The results for Georgia have been worrying.  The most recent election, held in late 2020, saw the GD claim victory amidst an opposition boycott and widespread allegations of vote rigging; 15 the Organization for Security and Cooperation in Europe reported that the GD pressured voters and blurred the line between the party and the state.16  The government has responded to peaceful protests with violence, and in February 2021, an opposition leader, Nika Melia, was arrested on charges condemned internationally as politically motivated. 17 The country remains in political crisis.  Georgian political observers agree that if the GD’s government falls, the party is unlikely to win future elections, especially if Ivanishvili himself is sanctioned by Western governments.18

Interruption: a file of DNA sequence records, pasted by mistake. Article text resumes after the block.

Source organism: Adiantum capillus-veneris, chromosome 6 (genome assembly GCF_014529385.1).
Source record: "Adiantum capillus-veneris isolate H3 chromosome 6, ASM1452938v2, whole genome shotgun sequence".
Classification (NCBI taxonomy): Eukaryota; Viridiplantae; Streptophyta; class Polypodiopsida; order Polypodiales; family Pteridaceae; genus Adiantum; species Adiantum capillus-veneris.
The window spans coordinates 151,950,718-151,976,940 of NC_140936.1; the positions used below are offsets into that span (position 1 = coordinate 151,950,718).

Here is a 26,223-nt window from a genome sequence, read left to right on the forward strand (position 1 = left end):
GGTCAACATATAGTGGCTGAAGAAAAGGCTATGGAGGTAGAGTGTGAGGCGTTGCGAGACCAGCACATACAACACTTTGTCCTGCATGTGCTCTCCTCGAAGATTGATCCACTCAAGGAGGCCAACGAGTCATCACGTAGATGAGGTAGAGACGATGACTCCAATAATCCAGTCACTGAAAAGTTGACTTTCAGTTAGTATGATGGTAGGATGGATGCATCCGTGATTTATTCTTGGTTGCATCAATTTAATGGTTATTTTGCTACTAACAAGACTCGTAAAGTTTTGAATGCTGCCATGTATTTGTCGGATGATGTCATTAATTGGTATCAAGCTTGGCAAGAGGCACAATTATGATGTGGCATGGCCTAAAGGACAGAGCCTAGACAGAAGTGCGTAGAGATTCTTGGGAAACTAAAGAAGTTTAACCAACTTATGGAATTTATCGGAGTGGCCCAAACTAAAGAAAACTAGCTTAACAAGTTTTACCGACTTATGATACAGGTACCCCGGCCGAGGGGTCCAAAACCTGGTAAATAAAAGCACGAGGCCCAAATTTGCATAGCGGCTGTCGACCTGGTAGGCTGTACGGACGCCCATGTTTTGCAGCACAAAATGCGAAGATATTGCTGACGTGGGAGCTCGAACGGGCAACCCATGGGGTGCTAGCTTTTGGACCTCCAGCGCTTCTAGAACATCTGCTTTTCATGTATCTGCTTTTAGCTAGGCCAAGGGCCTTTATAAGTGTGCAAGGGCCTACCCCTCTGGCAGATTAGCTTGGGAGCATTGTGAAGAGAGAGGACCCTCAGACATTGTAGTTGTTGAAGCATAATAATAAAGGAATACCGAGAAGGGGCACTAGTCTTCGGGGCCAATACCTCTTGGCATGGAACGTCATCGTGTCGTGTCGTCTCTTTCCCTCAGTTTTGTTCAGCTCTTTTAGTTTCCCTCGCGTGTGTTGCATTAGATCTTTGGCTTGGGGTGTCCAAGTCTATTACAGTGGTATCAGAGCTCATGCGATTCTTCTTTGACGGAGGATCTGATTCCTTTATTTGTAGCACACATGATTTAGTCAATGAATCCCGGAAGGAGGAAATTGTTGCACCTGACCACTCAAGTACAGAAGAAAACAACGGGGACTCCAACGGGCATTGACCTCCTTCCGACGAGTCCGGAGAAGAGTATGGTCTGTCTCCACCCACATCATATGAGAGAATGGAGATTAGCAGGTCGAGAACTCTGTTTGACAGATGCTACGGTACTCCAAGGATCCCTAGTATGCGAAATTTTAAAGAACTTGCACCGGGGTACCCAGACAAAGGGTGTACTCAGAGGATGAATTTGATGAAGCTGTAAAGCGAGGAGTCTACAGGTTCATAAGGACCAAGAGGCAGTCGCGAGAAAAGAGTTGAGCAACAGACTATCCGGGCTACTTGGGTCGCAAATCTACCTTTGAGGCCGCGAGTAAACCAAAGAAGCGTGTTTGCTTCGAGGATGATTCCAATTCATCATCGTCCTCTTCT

If all of this sounds familiar to observers of US politics, it should.  Though Americans may find the comparison distasteful and even embarrassing, many of the same factors — degradation of government institutions, increasing political violence, and, most importantly, political identity based on opposing the opposition rather than policy — have occurred in the Republican Party under Donald Trump.  Many authors have noted the shift in the Republican Party since 2016 away from advocating specific policies (for example, fiscal responsibility, limited government, and free market economics) and towards simply being the party that beats the Democrats.19 Pro-Trump podcaster Dan Bongino best encapsulated this realignment when he said, “My life is all about owning the libs now.” 20 As president, Trump failed to deliver on his most significant policy promises, most notably building a border wall with Mexico, replacing Obamacare, and reducing the US’s trade deficit with China. During Trump’s unsuccessful reelection campaign, he focused more on falsely painting Democrats as radical socialists than on his policy goals. 21 Since the election, too, Republican leaders have provided little policy vision. ²²